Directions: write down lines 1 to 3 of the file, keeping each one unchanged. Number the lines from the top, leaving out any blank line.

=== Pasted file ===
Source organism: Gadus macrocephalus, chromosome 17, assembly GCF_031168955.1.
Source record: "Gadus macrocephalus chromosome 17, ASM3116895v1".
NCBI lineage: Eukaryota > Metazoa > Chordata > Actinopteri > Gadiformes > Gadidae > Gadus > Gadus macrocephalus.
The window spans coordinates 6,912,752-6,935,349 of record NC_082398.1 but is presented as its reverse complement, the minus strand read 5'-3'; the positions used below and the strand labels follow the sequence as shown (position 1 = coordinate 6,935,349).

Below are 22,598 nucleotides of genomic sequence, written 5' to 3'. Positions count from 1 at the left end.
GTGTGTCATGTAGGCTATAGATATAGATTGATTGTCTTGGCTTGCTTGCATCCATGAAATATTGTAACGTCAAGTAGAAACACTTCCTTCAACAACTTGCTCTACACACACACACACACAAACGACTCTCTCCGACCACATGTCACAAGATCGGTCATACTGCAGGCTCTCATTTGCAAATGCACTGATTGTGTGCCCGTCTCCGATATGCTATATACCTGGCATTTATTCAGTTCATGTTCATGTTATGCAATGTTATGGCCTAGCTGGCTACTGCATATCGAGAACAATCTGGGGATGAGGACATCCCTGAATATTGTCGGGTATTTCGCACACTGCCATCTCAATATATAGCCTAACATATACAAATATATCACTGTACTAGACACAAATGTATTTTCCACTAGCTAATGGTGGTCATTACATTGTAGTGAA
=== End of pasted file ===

Source organism: Gadus macrocephalus, chromosome 17, assembly GCF_031168955.1.
Source record: "Gadus macrocephalus chromosome 17, ASM3116895v1".
NCBI lineage: Eukaryota > Metazoa > Chordata > Actinopteri > Gadiformes > Gadidae > Gadus > Gadus macrocephalus.